The housekeeper was responsible for maintaining order in the house and directing the female staff. She allocated duties and made sure that they were satisfactorily completed. In addition to overseeing the female staff, the housekeeper was also in charge of the household linens. She kept inventory, and made sure that the family and staff always had a clean supply of linens and bedding. The housekeeper was responsible for the inventory of other household necessities, such as soap and candles, sugar, flour and spices. As well, she supervised the china closet and the stillroom department, where cordials and preserves were made and stored.
In addition, she was to see that all the furniture in the house was cleaned and polished, and she attended to all the necessary marketing details, and ordering goods from the tradesmen.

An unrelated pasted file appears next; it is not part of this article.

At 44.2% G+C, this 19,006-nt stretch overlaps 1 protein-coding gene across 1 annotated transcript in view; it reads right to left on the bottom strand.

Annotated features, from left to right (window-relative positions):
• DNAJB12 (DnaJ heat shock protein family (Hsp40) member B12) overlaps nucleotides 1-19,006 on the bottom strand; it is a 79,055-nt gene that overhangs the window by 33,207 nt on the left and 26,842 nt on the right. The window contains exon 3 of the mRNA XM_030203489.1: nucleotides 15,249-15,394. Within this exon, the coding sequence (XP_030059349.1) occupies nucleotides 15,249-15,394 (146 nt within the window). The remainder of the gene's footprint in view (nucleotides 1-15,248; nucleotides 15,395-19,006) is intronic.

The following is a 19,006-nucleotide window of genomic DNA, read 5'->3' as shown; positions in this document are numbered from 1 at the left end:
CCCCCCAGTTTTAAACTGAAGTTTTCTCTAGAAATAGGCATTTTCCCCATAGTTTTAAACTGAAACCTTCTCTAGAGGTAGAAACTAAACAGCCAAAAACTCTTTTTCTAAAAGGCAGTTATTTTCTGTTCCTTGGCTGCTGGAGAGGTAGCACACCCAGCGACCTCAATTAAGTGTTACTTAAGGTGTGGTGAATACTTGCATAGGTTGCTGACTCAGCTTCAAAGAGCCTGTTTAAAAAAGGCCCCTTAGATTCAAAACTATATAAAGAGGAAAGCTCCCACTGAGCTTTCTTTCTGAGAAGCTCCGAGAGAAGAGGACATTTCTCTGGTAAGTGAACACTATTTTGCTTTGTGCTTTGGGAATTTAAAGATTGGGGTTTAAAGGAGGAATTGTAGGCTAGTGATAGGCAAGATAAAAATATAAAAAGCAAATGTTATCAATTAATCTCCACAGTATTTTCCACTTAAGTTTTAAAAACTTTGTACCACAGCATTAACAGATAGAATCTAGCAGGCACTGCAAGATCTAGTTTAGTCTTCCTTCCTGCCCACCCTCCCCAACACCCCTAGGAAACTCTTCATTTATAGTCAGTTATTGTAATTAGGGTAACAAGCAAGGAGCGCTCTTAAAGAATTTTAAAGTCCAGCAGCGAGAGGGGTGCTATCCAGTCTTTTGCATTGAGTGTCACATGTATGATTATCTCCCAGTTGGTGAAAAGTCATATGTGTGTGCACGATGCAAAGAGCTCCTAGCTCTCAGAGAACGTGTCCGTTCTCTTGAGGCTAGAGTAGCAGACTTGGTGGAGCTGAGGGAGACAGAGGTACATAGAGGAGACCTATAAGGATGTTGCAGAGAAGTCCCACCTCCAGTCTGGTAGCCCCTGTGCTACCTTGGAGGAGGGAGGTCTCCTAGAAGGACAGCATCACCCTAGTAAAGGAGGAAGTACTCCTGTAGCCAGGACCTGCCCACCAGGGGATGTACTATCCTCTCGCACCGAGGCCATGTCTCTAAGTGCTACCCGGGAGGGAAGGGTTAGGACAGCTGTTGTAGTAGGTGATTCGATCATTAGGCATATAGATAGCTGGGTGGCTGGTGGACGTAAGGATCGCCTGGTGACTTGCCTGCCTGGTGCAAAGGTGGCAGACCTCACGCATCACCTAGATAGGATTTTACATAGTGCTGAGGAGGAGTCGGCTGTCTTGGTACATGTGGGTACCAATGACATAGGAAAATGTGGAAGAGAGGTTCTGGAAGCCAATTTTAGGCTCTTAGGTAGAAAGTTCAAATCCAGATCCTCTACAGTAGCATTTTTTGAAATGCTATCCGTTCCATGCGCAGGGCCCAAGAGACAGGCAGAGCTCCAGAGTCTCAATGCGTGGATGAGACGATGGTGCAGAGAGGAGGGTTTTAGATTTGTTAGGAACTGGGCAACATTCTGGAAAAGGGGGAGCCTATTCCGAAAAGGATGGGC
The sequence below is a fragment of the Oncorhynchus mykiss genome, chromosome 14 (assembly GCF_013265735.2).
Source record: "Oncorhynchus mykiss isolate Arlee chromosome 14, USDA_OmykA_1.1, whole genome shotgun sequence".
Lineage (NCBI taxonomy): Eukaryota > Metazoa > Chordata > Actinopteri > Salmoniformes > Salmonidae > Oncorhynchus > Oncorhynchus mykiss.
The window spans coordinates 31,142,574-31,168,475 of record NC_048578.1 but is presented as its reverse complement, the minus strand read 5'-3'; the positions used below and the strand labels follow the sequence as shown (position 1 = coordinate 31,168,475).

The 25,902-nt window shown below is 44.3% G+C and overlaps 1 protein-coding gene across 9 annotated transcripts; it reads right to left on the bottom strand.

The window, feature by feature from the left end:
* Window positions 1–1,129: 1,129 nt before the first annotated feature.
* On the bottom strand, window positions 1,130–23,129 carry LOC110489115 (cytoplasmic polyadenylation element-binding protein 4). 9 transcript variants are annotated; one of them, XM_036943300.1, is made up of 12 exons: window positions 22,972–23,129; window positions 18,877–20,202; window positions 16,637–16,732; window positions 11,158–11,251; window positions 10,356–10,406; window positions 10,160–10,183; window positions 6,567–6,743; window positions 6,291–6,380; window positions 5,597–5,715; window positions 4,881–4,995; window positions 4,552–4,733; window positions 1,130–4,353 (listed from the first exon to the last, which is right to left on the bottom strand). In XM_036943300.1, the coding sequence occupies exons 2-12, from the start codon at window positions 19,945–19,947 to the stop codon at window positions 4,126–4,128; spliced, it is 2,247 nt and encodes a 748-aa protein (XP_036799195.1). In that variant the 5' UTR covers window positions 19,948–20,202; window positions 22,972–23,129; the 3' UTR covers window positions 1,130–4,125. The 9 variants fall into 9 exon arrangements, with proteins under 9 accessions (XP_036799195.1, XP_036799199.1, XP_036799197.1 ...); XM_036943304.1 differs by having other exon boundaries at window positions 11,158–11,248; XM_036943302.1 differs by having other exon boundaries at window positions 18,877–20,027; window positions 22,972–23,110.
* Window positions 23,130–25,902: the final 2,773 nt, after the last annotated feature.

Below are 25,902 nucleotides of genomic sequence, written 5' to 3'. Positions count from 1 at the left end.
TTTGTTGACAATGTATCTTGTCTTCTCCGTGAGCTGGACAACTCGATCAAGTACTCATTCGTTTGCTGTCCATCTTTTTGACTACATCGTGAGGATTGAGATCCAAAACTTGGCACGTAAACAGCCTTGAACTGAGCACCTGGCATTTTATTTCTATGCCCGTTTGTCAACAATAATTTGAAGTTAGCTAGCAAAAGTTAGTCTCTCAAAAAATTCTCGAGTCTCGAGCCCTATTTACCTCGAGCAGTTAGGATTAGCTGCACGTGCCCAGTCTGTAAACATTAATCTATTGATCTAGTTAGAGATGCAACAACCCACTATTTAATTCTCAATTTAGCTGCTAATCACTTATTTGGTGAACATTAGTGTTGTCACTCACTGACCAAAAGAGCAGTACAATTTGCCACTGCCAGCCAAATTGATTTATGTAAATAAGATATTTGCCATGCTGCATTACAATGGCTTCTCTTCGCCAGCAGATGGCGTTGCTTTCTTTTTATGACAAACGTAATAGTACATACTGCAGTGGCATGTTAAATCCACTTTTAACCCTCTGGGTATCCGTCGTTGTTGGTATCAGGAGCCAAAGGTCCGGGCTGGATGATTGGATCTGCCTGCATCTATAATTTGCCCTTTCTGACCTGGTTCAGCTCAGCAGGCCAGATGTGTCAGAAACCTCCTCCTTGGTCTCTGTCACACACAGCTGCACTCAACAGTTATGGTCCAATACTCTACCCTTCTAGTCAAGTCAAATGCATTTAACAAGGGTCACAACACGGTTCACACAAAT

sweeping and dusting the drawing room, dining room, front hall and other sitting rooms, as well as tidying the grates and light the fires. They would also have had to clean the lamps and polish the candlesticks, carry up the cans of hot water to the bedrooms, make the other servants beds, sweep, dust, arrange the rooms and clean the front staircases and front hall. They would then make the beds of rest of the household, dust under the beds; shake the curtains,wash paintwork and light the fires.
Each bedroom would need to be supplied with soap, candles, clean towels, writing paper and the Parlour Maid would have to answer the bell at all times.
On special days their work might also include:
In larger homes, where there was a “Professed Cook”, she was assisted by both kitchen maids and scullery-maids, whose duties included lighting the kitchen fires early in the morning, and cleaning the kitchen for Cook’s use during the day. In some households, it was the responsibility of the senior kitchen maid to cook meals for other servants, while Cook focused her attention on provisions for the household "above stairs".